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Environmental Paper Stocks

PICKING PAPER STOCKS WITH THE ENVIRONMENT IN MIND

Are the many acronyms and logos that go with paper stocks these days causing your head to spin? Us too!

Like everyone these days, you want to do the right thing for the environment and choose a stock that is going to be the least detrimental to our world. Do you go with recycled? FSC? EMAS? FDA? ECF? Or ISO14001? What does it all mean? So let’s try and simplify it a bit.

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Recycled paper

Recycled paper is manufactured with recovered fibre. Recycled fibres have been extracted from existing paper products, to be used in the manufacture of further paper products. Recycled paper can be 100% recycled or mixed with virgin fibre to improve consistency. Fibres can normally be recycled 5-6 times before they breakdown. In Australia, recycled papers should contain a minimum of 20-30% post consumer waste.
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Post Consumer Waste (PCW)

PCW fibre is made from reprocessing or de-inking paper that has been used by a consumer. It is considered the most environmentally efficient as the fibre has completed a useful life before re-entering the cycle.
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Pre Consumer Waste

Waste that has left the mill but has not reached the end user, typically trimmings and rejected materials from printers, envelope converters, etc. Pre consumer waste has often not been printed on and requires less de-inking.
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The majority of paper in Australia comes from mills that can certify that their pulp has been sourced from responsibly managed forest – meaning that no old growth logging has been done. FSC and PEFC are the leading fibre or wood certifications.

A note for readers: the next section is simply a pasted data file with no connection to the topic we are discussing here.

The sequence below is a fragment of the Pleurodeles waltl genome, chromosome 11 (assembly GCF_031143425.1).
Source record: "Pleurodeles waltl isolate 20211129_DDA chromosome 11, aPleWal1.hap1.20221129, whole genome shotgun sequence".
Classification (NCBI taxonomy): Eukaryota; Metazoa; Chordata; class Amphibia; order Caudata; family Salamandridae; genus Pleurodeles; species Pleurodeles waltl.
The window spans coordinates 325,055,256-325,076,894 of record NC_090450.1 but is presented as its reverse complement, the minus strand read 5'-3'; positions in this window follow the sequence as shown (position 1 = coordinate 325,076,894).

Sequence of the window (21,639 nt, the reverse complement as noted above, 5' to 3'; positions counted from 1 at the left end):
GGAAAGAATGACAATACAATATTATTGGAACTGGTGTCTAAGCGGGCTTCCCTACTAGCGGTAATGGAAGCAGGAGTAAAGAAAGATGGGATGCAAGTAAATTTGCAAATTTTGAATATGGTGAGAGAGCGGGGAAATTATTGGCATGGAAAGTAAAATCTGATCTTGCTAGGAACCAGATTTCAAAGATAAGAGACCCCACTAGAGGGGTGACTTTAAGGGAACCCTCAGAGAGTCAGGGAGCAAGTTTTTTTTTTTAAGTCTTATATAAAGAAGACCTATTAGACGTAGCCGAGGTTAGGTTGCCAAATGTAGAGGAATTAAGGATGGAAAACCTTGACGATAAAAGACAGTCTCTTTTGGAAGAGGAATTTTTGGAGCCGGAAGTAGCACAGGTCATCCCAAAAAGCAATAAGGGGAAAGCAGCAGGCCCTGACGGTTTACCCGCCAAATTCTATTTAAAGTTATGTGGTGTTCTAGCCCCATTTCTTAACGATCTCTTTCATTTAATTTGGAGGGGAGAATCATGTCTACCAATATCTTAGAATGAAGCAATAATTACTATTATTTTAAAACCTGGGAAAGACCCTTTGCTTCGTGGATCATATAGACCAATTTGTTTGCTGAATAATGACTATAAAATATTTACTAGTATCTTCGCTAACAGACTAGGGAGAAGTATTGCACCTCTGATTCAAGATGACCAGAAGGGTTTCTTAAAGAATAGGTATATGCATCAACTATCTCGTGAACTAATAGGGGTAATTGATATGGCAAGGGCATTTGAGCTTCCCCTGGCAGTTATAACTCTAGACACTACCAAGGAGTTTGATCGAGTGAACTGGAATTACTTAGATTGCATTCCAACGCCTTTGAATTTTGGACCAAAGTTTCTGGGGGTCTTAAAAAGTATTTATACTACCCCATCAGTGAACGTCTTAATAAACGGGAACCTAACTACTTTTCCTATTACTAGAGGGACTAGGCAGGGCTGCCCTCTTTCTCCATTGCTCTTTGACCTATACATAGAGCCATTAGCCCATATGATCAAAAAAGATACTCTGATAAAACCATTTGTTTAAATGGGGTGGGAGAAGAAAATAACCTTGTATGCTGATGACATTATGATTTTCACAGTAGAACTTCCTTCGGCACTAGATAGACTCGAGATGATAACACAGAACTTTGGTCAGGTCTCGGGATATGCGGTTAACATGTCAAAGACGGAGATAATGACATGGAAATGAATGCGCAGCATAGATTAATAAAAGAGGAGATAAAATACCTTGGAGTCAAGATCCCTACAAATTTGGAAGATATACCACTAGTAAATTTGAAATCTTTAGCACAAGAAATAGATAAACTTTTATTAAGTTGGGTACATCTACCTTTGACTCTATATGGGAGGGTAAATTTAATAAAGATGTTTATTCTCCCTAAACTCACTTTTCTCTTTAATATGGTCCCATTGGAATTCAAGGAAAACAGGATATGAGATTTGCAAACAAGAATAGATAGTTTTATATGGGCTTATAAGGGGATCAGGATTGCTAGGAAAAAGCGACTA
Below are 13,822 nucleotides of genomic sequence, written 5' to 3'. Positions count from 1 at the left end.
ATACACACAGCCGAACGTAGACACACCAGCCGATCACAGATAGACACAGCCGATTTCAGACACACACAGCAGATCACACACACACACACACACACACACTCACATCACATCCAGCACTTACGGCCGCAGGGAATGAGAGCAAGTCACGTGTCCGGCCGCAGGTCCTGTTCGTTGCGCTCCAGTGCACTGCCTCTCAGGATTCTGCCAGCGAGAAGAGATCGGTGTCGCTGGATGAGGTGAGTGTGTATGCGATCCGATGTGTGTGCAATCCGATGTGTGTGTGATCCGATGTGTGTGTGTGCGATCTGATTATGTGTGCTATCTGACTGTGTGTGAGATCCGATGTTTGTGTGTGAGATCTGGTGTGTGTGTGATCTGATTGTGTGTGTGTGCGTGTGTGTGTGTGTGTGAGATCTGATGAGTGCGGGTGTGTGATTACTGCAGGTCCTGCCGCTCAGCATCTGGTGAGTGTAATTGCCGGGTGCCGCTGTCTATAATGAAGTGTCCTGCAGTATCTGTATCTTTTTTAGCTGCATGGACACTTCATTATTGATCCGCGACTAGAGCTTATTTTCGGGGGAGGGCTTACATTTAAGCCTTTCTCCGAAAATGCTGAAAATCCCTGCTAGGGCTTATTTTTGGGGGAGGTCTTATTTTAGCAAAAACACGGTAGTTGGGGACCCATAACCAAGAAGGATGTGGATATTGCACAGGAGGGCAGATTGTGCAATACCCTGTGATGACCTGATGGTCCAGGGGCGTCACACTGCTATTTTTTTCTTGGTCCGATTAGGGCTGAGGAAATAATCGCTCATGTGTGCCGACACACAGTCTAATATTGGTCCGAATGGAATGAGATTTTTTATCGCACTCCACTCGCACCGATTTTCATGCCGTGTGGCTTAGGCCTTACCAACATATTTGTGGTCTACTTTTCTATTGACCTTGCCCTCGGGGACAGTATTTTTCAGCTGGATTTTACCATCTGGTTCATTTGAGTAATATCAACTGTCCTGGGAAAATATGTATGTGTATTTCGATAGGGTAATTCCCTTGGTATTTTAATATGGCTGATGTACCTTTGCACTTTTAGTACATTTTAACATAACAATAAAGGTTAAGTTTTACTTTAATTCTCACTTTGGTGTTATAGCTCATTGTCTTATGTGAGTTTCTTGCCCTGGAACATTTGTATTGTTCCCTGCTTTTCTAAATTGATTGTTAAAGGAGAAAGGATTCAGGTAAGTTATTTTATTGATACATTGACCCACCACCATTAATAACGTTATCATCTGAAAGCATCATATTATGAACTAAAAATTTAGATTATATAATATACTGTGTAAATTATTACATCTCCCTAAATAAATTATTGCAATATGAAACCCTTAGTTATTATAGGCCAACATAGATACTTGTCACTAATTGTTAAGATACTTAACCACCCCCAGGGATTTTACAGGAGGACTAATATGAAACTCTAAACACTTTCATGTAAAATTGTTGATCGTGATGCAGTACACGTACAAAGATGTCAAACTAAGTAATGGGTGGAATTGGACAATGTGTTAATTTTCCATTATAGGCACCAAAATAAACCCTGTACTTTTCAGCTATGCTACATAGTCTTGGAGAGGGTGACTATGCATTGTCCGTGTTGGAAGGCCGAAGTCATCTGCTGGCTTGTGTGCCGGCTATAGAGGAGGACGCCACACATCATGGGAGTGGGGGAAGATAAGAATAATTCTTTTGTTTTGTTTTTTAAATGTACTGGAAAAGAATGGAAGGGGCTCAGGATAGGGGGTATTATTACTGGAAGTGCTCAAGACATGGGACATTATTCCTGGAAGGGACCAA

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FSC – Forest Stewardship Council

A World Wildlife Fund supported, international, non-profit organisation. FSC works to promote responsible forestry, conserve biological diversity and protect old growth forests. There are currently some 93 million hectares of the world’s forests certified as FSC.FSC also includes a ‘Chain of Custody’ system that tracks paper from forest all the way to finished material. The ‘Chain of Custody’ requirement is what makes FSC particularly effective as you are able to trace your product back to the plantation and sometimes the immediate area in the plantation where the trees came from. It is crucially important if you are using the FSC logo that the ‘Chain of Custody’ has been carried all the way through the process from the forest, to the mill, the distributors, and the printers. The biggest misconception with FSC is that the printers don’t need the certification. This is not true – every business which directly handles the paper requires an FSC Certification for the final product to be able to wear the FSC logo.

There are 3 types of FSC labeling:

  • FSC 100%
  • FSC Mixed Source – For products grouped from well-managed forests, controlled sources and recycled wood or fibre.
  • FSC Recycled – Supporting responsible use of forest resources.

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PEFC – Programme for the Endorsement of Forest Certification.

PEFC is a non-profit making, non-governmental organisation. It provides a framework for auditing forestry operations and promoting sustainable forest management by actively reducing the effects on the environment. It is the largest certification scheme, covering 205 million hectares of the world’s forest areas. It involves PEFC Chain Of Custody certificate holders (there are 3000 worldwide). Companies may hold both PEFC and FSC.